cover image All the World's a Stage

All the World's a Stage

Lee Bennett Hopkins, illus. by Guy Billout. Creative Editions, $19.99 (40p) ISBN 978-1-56846-218-9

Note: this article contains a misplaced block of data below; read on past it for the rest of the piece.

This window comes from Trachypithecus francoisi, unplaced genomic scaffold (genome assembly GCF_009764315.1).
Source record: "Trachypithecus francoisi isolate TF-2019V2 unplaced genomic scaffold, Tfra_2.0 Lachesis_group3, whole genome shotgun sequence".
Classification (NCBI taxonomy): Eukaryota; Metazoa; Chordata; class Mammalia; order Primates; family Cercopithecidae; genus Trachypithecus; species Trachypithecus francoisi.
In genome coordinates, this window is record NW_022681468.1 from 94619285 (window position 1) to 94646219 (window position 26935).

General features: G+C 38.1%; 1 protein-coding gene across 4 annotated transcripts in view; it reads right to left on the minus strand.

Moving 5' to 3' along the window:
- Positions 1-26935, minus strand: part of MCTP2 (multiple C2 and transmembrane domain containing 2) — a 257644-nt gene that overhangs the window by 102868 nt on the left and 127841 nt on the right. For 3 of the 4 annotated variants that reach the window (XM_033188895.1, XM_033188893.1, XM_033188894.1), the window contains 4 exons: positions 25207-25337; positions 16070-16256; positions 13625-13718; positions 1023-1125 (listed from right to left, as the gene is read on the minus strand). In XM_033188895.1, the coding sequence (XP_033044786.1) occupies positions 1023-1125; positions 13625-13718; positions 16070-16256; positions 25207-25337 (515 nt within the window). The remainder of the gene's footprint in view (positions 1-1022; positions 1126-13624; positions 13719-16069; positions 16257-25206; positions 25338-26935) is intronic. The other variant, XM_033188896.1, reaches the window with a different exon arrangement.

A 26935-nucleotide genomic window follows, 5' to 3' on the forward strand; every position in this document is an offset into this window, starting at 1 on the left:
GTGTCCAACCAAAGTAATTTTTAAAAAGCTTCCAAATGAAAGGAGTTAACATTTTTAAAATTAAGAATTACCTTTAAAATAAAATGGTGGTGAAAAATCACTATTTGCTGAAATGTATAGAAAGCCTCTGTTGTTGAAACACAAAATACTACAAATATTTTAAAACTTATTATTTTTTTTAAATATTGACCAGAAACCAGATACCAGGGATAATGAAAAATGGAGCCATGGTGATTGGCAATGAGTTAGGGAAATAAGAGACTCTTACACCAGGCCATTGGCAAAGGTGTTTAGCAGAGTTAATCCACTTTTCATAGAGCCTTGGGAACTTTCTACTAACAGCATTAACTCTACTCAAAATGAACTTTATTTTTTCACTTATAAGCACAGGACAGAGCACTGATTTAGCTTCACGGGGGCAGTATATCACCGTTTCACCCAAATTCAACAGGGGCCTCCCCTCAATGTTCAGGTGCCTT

Poet and anthologist Hopkins (Nasty Bugs) reads Shakespeare's "All the World's a Stage" soliloquy not as a meditation on the futility of existence, but as a straightforward account of the stages of human development. He uses it to frame a selection of 21 mostly modern-era, mostly free-verse poems, accompanied by French artist Billout's (Journey) crisp, surrealist spreads. In the section titled "Adulthood" ("And then the justice,/ In fair round belly with good capon lin'd"), Paul Janeczko reminisces about his mother's hot night at bingo. "She pulled dollars bills/ from her pockets/ before setting them free. %E2%80%98Ninety-two dollars!' " In the final section, "Exits" ("Last scene of all..."), Cynthia Cotten mourns: "Once I ran to meet tomorrow./ Now I sit/ and wait." Billout borrows Magritte's eye for enigma. An infant in a ballroom discovers that the tiled floor ripples like a pond; a hiker gazes into a deep chasm and finds it opens onto the night sky. The pictures feel cool, the Shakespeare passages lofty, the poetry familiar and chatty, and the type and layout stark%E2%80%94it's a hodgepodge of tones and registers. Ages 8%E2%80%93up. (Oct.)